Study shows renewables cheaper than fossil fuels across Middle East, North Africa region.
Abandoning fossil fuels for electricity generation by 2030 would save money for countries in the Middle East and North Africa (MENA), according to new research into renewable energy in the area.
A feasibility study of 100 percent renewable electricity systems across MENA found that relinquishing fossil fuels in favor of generation based mainly on solar and wind could help cut costs by between 55 percent and 69 percent compared to a business-as-usual scenario. The study, published last month in Energy Strategy Reviews, is believed to be the first to look at how renewable energy generation might meet hourly loads across MENA.
The study looks at several scenarios, including establishing fully renewable electricity grids independently in most MENA countries, or having the whole area interconnected by high voltage DC transmission links. A third scenario looks at the effect of adding loads from seawater desalination and the industrial gas sector onto a MENA-wide interconnected electricity system.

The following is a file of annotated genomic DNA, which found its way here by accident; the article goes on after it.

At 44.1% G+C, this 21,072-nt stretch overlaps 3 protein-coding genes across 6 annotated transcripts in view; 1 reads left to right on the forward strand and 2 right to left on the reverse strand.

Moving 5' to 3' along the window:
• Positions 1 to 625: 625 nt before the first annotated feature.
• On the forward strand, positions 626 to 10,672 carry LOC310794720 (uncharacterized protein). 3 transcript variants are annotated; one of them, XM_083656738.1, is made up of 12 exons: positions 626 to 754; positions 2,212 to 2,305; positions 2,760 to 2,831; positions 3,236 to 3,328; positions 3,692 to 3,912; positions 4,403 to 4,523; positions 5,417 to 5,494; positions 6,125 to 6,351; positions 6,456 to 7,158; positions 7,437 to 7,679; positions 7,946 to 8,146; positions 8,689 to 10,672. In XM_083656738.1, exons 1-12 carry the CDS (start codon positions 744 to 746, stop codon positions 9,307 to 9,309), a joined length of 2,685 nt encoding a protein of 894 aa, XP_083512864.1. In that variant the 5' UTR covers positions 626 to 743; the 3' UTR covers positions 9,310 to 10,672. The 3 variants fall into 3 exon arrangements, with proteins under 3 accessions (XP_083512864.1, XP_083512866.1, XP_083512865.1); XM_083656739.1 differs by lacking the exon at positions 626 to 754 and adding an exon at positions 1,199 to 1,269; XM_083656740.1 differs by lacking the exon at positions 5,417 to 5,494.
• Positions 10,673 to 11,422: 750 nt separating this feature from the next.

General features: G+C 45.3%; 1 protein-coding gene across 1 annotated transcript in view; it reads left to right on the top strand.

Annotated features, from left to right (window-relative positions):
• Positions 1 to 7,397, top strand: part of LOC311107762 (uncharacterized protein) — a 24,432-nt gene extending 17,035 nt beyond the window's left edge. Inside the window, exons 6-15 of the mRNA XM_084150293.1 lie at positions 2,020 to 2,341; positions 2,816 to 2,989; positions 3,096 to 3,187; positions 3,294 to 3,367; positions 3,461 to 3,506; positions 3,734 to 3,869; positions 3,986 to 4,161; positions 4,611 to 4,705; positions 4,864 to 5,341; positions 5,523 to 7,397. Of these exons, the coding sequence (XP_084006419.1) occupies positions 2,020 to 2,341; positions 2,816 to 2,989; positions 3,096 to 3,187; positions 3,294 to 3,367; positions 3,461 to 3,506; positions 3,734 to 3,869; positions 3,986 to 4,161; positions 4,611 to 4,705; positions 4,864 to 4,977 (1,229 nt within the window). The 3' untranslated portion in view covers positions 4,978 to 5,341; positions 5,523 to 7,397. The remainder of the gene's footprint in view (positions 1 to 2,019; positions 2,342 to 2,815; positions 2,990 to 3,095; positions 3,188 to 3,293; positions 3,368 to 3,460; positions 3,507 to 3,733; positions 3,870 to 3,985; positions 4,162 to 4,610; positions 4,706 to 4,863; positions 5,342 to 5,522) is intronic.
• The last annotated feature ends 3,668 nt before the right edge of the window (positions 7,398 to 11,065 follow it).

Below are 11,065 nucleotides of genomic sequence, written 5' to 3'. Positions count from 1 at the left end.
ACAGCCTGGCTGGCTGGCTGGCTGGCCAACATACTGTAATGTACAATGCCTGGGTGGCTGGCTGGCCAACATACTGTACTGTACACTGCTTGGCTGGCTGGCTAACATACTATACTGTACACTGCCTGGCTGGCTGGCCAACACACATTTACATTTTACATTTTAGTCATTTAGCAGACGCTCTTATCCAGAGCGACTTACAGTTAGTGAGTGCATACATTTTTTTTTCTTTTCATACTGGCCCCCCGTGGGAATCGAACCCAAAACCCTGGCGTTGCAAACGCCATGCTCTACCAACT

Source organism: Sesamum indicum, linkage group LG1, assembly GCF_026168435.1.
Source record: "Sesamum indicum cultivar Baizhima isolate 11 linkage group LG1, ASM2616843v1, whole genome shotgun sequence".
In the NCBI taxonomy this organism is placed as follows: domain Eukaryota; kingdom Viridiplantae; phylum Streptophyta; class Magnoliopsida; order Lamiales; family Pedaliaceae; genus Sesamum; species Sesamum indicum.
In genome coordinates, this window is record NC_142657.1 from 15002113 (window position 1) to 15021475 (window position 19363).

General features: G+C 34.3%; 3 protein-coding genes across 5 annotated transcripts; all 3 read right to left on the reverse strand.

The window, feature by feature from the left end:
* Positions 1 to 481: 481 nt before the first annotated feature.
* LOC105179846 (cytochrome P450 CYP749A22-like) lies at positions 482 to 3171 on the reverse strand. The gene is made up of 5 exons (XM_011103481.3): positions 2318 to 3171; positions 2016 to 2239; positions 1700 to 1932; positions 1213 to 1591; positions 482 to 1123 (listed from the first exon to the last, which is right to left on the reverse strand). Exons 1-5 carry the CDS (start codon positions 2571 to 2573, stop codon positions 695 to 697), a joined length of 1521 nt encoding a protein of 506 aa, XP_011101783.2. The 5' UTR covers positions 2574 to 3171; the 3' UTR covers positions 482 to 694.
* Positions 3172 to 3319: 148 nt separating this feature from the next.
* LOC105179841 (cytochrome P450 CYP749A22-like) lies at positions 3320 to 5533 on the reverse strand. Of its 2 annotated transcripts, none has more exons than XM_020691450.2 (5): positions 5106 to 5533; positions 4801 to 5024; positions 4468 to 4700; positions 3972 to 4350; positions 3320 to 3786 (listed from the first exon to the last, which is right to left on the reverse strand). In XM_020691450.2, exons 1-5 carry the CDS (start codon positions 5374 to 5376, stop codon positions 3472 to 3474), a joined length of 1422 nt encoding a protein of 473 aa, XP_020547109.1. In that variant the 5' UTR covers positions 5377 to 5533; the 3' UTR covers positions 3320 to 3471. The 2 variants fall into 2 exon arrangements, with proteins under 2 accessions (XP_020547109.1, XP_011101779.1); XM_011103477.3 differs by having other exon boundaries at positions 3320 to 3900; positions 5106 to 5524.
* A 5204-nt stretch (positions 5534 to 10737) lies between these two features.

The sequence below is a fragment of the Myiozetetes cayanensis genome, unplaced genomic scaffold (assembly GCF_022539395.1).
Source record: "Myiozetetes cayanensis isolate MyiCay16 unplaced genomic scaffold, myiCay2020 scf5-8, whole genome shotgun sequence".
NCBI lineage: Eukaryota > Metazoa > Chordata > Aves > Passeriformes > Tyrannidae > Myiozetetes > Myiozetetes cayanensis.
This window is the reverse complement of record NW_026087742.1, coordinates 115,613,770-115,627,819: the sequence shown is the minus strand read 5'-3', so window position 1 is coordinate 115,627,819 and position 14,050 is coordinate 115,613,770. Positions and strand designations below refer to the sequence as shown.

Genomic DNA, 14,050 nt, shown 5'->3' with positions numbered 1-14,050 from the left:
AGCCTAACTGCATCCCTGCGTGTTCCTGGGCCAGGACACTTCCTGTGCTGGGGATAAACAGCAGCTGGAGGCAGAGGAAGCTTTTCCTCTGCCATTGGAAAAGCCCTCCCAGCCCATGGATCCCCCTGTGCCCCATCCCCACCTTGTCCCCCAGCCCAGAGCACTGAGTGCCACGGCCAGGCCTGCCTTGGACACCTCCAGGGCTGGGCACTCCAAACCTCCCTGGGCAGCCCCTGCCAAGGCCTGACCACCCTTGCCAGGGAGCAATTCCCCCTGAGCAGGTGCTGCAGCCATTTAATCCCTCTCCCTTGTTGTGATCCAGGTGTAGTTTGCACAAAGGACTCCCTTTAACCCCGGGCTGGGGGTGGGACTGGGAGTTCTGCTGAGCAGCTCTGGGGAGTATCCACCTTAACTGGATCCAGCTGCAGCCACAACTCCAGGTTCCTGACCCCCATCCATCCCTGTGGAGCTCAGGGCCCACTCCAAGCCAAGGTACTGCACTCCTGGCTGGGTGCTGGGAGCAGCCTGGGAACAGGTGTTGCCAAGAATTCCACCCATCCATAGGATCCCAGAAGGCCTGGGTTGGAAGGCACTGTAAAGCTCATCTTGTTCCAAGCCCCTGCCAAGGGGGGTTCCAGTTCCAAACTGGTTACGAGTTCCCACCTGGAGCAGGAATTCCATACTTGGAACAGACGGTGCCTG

The researchers estimated the levelized cost of energy (LCOE) arising from fully renewable electricity systems would vary between €40.30 and €52.80 ($43.53 and $57.04) per megawatt-hour, depending on the scenario. The estimated business-as-usual LCOE is €118.60 per megawatt-hour, and that’s without including the cost of greenhouse gas emissions.
Unsurprisingly, the most expensive scenario was the one without interconnections between countries. Evening out supply and demand with a MENA-wide transmission network would cut LCOE from €52.80 down to €48.30 ($52.16) per megawatt-hour, the study found.
Importantly, though, the research also showed that coupling the desalination and industrial gas sectors to renewable energy generation could cut LCOE even further, reducing it by 17 percent compared to simply having an interconnected grid. The integration would be achieved using power-to-gas technology, with 90 percent of electrical energy generation coming from onshore wind and large-scale PV.
28 April 2020